Female sexual desire disorders: subtypes, classification, personality factors and new directions for treatment
- 481 Downloads
Lack of sexual interest is highly prevalent in the general female population and, for more than two decades, low sexual desire has been the most common presenting problem in clinical institutions. The renewed interest in female sexual dysfunction has recently focused on biological and classification aspects whilst personality- and partner-related factors, as well as theoretical concepts, have largely been neglected. After critically reviewing the current diagnostic systems for female desire disorders, this paper specifically addresses the issues of personality and life history factors. In two empirical studies, 50 patients with low sexual desire were compared to a group of 100 sexually functional women by employing both semi-structured clinical interviews and a set of self-developed and standardised questionnaires. The results of these studies indicate that women seeking help for desire disorders exhibit marked signs of mood instability and a low and fragile self-regulation and self-esteem. In addition, they tend to be more worried, anxious, introverted and conventional when compared to sexually functional women. Interestingly, no significant differences in the variables relating to partnership quality in general could be detected. Although caution is needed due to sample size and methodological limitations, our results suggest a substantial level of at least subclinical psychiatric symptoms like mood-disorders, low self-esteem and feelings of guilt in women with sexual desire disorders. These problems seem to be rather deep-rooted and particularly affect the self-regulation and the inner balance of the personality. Overall, female sexual dysfunctions and low desire, in particular, cannot be conceptualised as discrete phase disorders, but rather as a global inhibition of sexual response together with a history of mood disorder, specific personality factors and an elevated level of psychological stress. This combination calls for broad-band treatment approaches where individual and interpersonal aspects can be taken into account simultaneously. In addition, the ubiquitous comorbidity, both with other sexual dysfunctions and with various personality and psychological problems, and the developmental sequence of the sexual problems must be adequately considered.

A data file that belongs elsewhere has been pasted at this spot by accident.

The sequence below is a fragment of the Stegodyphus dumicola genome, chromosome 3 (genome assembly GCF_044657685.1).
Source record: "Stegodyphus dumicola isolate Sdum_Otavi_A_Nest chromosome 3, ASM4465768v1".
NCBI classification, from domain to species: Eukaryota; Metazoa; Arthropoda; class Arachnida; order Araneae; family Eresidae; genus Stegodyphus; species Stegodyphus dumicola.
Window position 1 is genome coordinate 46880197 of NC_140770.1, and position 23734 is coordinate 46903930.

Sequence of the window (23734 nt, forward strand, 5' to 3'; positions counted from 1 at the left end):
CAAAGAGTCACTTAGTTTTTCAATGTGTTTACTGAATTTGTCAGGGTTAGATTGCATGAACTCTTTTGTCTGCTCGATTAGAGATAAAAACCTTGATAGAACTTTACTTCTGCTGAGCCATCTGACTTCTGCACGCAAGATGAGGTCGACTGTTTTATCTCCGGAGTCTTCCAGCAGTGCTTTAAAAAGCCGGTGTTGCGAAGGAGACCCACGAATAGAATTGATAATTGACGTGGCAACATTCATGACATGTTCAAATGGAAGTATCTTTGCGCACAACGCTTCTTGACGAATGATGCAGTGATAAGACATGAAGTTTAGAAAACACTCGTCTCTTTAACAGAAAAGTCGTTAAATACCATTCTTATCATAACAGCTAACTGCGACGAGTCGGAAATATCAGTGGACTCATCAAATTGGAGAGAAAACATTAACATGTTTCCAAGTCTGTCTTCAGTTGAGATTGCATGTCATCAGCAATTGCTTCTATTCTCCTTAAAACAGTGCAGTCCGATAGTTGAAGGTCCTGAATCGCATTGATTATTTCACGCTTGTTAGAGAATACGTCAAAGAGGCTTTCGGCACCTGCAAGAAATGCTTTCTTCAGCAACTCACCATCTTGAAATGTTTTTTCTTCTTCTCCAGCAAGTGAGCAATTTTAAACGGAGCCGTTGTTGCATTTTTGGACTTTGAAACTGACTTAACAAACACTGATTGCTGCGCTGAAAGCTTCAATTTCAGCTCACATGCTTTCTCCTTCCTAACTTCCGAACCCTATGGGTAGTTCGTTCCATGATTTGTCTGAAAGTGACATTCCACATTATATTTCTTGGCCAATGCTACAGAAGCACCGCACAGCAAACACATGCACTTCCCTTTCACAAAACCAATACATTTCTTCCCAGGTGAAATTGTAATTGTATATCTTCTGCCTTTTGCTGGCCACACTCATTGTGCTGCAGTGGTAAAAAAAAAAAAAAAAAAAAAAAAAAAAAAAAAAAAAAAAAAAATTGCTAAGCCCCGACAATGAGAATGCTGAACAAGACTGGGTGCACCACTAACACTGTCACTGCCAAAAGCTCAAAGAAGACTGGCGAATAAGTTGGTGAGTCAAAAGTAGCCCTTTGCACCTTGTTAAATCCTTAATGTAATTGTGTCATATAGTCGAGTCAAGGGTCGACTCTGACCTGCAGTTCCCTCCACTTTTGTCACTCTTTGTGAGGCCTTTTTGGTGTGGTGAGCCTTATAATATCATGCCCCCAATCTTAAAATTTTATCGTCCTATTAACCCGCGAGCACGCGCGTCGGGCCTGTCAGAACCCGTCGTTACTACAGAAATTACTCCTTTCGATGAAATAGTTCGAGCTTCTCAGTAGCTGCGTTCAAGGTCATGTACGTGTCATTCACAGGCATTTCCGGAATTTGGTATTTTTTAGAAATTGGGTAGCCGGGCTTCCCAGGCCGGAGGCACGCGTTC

Unable to display preview. Download preview PDF.